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Journal Information
Vol. 32. Issue 2.
Pages 106-112 (March 2017)
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860
Vol. 32. Issue 2.
Pages 106-112 (March 2017)
Review article
DOI: 10.1016/j.nrleng.2016.02.002
Open Access
Criteria for training and accreditation in Interventional Neuroradiology-Neurointervention, approved by the Spanish Group of Interventional Neuroradiology (GENI), the Spanish Society of Neuroradiology (SENR), the Spanish Group of Cerebrovascular Diseases (GEECV), the Spanish Society of Neurology (SEN), and the vascular disease specialists in the Spanish Society of Neurosurgery (SENEC). Requirements for accreditation in Interventional Neuroradiology-Neurointervention for institutions and specialists
Criterios para la formación y capacitación en Neurorradiología Intervencionista-Neurointervencionismo, acordados por el Grupo Español de Neurorradiología Intervencionista (GENI), la Sociedad Española de Neurorradiología (SENR), el Grupo de Estudio de Enfermedades Cerebrovasculares (GEECV) de la Sociedad Española de Neurología (SEN) y el grupo experto en enfermedades vasculares de la Sociedad Española de Neurocirugía (SENEC). Bases para la obtención de una Acreditación de Centros y Especialistas en Neurorradiología Intervencionista-Neurointervencionismo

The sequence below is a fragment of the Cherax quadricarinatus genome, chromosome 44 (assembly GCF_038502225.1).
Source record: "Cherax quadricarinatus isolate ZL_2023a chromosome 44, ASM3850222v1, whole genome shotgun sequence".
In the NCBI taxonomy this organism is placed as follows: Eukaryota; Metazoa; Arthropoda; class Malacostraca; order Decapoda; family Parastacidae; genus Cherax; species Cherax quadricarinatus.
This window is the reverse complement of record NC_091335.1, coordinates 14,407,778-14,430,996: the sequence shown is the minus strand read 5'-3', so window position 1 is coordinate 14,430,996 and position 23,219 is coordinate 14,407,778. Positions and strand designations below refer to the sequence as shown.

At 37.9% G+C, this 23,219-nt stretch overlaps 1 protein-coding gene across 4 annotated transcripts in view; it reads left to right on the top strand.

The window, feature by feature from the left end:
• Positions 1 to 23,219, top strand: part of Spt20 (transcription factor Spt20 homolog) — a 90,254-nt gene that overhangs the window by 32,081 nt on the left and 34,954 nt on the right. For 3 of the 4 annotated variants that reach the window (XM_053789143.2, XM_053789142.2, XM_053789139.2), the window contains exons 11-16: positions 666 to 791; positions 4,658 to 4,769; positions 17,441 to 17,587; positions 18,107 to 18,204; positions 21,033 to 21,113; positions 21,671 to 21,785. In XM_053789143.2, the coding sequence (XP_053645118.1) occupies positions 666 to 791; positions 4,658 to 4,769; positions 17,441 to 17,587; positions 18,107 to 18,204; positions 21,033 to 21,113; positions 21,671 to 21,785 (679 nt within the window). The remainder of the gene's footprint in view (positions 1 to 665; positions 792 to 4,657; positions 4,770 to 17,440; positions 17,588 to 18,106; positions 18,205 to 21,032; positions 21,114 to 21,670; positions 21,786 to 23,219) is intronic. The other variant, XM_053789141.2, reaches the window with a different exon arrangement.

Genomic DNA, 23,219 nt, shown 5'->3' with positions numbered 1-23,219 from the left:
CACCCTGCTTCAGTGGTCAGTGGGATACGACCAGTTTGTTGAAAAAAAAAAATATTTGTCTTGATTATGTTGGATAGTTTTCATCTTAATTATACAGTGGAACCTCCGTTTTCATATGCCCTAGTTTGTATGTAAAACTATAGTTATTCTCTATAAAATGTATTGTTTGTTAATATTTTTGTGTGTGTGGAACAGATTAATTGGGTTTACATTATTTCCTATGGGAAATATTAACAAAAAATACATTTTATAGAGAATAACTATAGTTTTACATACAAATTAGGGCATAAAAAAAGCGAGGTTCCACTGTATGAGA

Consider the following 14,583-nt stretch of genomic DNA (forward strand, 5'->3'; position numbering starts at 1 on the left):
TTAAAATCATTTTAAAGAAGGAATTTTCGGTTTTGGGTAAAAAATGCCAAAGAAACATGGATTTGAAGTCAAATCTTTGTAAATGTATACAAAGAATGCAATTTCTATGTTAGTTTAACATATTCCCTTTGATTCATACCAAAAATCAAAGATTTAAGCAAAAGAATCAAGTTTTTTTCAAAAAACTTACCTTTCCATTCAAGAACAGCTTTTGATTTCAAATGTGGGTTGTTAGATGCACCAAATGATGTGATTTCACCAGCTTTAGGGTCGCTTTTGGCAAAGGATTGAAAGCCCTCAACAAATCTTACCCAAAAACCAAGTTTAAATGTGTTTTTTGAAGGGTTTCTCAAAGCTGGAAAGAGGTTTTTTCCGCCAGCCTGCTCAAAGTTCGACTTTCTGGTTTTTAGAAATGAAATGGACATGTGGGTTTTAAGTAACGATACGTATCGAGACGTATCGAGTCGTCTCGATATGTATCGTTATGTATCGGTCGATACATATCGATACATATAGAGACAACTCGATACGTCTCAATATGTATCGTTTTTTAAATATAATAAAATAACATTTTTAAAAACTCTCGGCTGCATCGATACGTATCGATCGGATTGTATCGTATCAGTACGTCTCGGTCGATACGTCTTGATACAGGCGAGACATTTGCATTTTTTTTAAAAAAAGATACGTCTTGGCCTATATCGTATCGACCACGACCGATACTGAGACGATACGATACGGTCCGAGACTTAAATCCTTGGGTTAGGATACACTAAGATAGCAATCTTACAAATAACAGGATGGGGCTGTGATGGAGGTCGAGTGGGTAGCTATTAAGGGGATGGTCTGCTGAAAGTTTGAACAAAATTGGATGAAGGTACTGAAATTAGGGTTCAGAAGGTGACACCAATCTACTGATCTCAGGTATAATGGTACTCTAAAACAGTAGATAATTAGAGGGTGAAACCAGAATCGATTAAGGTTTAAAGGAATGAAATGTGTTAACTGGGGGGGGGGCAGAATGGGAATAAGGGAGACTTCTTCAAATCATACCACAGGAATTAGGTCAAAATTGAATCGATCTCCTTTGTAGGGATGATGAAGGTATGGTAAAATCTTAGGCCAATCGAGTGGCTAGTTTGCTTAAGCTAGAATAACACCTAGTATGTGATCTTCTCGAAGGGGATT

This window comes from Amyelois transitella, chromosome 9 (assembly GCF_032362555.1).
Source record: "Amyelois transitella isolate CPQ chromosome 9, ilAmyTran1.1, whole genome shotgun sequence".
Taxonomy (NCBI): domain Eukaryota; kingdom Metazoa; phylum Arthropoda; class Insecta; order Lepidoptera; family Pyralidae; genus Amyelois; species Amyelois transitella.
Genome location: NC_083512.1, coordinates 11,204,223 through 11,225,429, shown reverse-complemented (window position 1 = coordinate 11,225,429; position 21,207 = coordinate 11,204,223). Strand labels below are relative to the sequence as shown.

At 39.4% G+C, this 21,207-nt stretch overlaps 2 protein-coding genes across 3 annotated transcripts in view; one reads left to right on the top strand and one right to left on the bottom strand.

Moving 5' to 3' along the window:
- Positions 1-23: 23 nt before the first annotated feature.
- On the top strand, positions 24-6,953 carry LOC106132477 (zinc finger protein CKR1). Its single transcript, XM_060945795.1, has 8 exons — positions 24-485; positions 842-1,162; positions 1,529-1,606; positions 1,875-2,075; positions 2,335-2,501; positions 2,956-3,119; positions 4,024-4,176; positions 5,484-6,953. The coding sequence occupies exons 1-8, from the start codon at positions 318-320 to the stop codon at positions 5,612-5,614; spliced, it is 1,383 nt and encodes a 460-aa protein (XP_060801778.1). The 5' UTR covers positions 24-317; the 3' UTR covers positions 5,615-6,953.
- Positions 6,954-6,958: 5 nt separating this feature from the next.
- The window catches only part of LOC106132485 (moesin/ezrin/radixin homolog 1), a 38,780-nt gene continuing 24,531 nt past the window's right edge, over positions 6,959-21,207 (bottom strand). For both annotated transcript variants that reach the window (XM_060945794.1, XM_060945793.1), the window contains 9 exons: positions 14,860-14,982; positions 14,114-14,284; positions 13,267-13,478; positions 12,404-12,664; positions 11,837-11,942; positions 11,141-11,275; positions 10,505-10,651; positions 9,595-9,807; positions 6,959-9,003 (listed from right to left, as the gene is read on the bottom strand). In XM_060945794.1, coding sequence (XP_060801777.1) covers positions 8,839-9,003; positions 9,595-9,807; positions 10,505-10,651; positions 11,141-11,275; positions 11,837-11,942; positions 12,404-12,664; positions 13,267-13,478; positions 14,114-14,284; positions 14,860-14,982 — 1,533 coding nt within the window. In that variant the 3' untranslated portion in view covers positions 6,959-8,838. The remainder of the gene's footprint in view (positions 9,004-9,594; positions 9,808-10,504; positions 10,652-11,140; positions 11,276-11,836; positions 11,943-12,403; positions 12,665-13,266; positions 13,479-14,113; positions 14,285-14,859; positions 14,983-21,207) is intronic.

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860
F. Forteaa,
Corresponding author
fforteag@gmail.com

Corresponding author.
, J. Masjuanb, F. Arikán-Abelloc, A. Rovirad, A. Gonzáleze, J. Arenillasf, J. Fernández Aleng, J. Gállegoh
a Servicio de Radiología, Hospital Universitario Gregorio Marañón, Madrid, Spain, on behalf of the GENI group
b Servicio de Neurología, Hospital Universitario Ramón y Cajal, Madrid, Spain, on behalf of the GEECV-SEN group
c Servicio de Neurocirugía, Hospital Universitario Vall d’Hebron, Barcelona, Spain, on behalf of the SENEC group
d Servicio de Radiología, Hospital Universitario Vall d’Hebron, Barcelona, Spain, on behalf of the SENR group
e Servicio de Radiología, Hospital Universitario Virgen del Rocío, Sevilla, Spain, on behalf of the GENI group
f Servicio de Neurología, Hospital Universitario Clínico, Valladolid, Spain, on behalf of the GEECV-SEN group
g Servicio de Neurocirugía, Hospital Universitario 12 de Octubre, Madrid, Spain, on behalf of the SENEC group
h Servicio de Neurología, Complejo Hospitalario Universitario, Pamplona, Spain, on behalf of the GEECV-SEN group
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Abstract